FIST232/MDST232 Obscure Enigma of Desire, MW 10:50AM-12:10PM; FISK210, Professor Jeff Rider
This course is an introduction to the study of the ways we create meanings when we read texts. It will focus on several deliberately obscure literary texts from twelfth-century France and will examine them in the light of the classical and medieval concepts of enigma, the marvelous (wonderful), fabula, and allegory as well as some modern theoretical works about how we understand narratives. We will seek to understand why deliberate obscurity is an important part of literature and how medieval authors created narratives that seem particularly meaningful precisely because they are obscure. We will consider why we feel these texts have meaning and the ways in which we make them meaningful to us.
This course will be co-taught in parallel with a course (in English) on the same subject offered at the Charles University in Prague by Professor Lucie Dolezalova. About half of the classes will be conducted together with the class in Prague through teleconferencing and Professor Dolezalova will teach one week of the course at Wesleyan and meet with students while she is here.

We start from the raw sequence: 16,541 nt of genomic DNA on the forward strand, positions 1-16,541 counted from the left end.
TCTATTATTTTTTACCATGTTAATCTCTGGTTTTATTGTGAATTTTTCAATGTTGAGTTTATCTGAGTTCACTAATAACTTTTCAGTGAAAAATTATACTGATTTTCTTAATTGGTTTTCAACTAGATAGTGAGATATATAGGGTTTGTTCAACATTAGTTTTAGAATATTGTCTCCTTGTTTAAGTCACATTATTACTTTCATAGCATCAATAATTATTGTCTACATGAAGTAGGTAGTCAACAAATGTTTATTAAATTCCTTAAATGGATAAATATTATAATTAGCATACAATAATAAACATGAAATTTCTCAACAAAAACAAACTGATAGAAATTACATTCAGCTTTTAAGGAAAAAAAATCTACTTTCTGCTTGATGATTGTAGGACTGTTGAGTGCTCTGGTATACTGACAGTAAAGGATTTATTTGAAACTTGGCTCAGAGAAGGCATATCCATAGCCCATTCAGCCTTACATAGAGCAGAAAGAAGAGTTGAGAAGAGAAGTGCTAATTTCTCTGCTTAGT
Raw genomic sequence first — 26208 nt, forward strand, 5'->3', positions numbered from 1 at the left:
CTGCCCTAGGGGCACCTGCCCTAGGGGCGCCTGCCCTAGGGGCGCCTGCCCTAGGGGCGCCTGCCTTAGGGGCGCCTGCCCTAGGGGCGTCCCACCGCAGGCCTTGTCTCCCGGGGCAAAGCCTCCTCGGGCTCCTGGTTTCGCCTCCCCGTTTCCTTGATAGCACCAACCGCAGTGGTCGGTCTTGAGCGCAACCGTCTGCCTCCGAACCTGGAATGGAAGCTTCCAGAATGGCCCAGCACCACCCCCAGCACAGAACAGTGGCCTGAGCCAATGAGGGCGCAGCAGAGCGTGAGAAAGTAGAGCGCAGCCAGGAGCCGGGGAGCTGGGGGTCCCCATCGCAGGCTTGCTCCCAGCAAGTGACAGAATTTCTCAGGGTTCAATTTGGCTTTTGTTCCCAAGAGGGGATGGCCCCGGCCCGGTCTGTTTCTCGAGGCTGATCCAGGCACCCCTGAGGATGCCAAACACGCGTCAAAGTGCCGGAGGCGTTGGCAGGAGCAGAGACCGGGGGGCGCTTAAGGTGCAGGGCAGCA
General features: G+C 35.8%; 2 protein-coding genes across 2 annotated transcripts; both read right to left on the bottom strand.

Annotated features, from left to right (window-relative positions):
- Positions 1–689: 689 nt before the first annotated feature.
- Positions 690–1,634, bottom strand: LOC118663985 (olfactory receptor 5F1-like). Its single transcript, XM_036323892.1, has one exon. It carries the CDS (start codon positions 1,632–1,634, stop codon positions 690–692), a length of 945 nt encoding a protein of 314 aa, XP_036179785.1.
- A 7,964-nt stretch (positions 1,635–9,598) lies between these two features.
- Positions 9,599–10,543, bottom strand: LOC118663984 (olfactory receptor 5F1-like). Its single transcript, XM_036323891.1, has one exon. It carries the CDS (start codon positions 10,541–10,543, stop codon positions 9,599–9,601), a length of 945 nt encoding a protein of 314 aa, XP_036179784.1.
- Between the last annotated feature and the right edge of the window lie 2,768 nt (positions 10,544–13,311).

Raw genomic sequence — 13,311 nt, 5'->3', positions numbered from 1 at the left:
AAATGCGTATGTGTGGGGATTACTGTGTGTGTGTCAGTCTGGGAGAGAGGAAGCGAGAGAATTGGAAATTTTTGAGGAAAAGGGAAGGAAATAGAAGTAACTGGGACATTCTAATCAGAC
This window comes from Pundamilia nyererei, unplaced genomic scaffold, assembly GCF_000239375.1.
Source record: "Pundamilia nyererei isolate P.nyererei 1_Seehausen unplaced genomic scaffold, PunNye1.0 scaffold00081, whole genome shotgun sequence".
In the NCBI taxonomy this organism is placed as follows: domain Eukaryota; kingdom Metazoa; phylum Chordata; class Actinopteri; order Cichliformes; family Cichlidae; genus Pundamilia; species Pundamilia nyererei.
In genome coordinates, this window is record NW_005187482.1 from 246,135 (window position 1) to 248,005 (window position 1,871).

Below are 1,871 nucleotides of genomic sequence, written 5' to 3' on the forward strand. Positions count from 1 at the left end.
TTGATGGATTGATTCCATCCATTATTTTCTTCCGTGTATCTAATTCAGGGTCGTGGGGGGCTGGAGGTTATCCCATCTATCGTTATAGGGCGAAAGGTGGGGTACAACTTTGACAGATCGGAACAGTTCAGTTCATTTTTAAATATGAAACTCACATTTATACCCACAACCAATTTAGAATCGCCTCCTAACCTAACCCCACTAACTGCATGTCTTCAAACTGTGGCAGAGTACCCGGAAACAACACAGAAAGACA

Marie de France, Lais; Chrétien de Troyes, The Knight of the Cart (Lancelot) and The Story of the Grail; The Quest for the Holy Grail; Aristotle, Poetics (excerpts); Cicero, On the Orator and On Invention (excerpts); Rhetorica ad Herennium (excerpts); Quintillian, The Oratorical Education (excerpts); Aulus Gellius, Attic Nights(excerpts); Augustine, On Christian Doctrine, On the Trinity, Questions Concerning the Heptateuch, and Expositions of the Psalms (excerpts); Isidore of Seville, Etymologies (excerpts); Aldhelm of Malmesbury, Enigmas (excerpts); Abelard, Christian Theology (excerpts); William of Conches, Commentaries on Boethius’s “Consolation of Philosophy” (excerpts); Hugh of Saint-Victor, On the Three Days, On Meditation, and Didascalicon (excerpts); Thomas Aquinas, Summa Contra Gentiles and Summa Theologica (excerpts); Eleanor Cook, Enigmas and Riddles in Literature (excerpts); Rita Copeland and Stephen Melville, “Allegory and Allegoresis, Rhetoric and Hermeneutics”; Joseph Dane, “Integumentum as Interpretation”; Ferdinand de Saussure, Course in General Linguistics (excerpts); Peter Dronke, Fabula: Explorations into the Uses of Myth in Medieval Platonism (excerpts); Louis Mink, “History and Fiction as Modes of Comprehension”; Karl F. Morrison, “Hermeneutics and Enigma: Bernard of Clairvaux’s De consideratione”; Paul Ricoeur, “Metaphor and Hermeneutics,” “The Hermeneutical Function of Distanciation,” “What is a Text?” and “Appropriation”; Winthrop Wetherbee, Platonism and Poetry in the Twelfth Century (excerpts); Jan Ziolkowski, “Theories of Obscurity in the Latin Tradition”